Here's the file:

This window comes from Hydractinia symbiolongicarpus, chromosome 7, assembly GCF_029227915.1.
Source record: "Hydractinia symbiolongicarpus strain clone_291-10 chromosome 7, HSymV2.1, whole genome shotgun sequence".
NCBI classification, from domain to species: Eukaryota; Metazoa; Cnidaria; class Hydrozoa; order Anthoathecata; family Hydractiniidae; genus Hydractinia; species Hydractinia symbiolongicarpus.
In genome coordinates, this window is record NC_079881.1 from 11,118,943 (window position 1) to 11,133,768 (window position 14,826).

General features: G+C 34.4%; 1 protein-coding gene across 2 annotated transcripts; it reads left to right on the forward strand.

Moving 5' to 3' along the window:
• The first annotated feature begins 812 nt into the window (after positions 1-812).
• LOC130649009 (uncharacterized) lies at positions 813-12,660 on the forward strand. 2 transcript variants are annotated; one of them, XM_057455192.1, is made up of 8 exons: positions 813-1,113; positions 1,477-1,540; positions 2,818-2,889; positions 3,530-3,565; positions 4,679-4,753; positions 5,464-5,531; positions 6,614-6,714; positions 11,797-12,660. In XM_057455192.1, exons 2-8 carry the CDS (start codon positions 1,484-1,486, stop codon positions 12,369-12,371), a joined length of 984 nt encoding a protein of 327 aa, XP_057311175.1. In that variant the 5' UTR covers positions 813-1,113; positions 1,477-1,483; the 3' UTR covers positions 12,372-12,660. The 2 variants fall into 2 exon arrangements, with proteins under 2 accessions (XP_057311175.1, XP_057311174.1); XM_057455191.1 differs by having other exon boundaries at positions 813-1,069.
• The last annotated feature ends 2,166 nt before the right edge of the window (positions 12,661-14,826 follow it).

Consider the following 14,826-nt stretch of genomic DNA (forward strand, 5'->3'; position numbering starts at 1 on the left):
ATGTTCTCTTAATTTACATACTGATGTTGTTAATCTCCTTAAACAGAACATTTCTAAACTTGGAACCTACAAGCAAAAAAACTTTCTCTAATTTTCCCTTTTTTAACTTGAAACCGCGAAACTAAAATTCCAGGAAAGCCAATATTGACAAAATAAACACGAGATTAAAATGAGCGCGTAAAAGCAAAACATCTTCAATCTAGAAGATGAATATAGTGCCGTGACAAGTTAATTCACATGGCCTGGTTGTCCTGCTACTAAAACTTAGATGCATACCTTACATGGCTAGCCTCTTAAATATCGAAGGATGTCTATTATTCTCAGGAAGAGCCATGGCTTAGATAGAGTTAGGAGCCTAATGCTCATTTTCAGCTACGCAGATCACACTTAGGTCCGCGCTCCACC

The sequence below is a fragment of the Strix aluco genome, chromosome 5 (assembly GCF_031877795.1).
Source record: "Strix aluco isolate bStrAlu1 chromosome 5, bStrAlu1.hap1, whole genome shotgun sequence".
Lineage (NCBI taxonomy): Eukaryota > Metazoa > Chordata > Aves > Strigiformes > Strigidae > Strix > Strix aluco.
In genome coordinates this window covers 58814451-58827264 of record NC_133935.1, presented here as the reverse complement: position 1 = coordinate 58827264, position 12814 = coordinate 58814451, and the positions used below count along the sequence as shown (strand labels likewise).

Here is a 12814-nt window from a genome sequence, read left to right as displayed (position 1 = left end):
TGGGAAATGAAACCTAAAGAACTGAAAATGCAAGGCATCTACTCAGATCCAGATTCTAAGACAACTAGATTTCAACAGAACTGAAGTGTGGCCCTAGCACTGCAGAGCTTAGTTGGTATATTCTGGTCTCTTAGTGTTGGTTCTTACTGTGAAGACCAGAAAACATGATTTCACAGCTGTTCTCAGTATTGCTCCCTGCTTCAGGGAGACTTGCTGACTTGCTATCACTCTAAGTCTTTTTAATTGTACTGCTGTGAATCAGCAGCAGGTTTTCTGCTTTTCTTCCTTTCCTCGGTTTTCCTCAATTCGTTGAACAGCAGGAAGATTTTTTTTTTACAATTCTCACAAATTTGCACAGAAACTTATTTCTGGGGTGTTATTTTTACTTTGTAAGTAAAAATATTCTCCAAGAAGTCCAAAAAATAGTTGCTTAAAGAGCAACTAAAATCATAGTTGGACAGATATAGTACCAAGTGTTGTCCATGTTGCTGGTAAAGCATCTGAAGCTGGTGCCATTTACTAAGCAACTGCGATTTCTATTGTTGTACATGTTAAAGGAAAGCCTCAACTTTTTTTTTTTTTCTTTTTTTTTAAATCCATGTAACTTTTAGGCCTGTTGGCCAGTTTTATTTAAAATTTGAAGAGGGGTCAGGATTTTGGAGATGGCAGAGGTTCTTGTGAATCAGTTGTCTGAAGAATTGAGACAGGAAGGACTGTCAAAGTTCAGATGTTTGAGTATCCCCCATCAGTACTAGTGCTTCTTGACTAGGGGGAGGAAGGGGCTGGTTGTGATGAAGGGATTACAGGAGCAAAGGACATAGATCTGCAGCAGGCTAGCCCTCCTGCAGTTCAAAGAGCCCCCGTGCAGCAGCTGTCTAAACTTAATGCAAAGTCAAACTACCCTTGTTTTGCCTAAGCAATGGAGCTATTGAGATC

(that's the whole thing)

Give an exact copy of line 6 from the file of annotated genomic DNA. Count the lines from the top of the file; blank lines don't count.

Moving 5' to 3' along the window: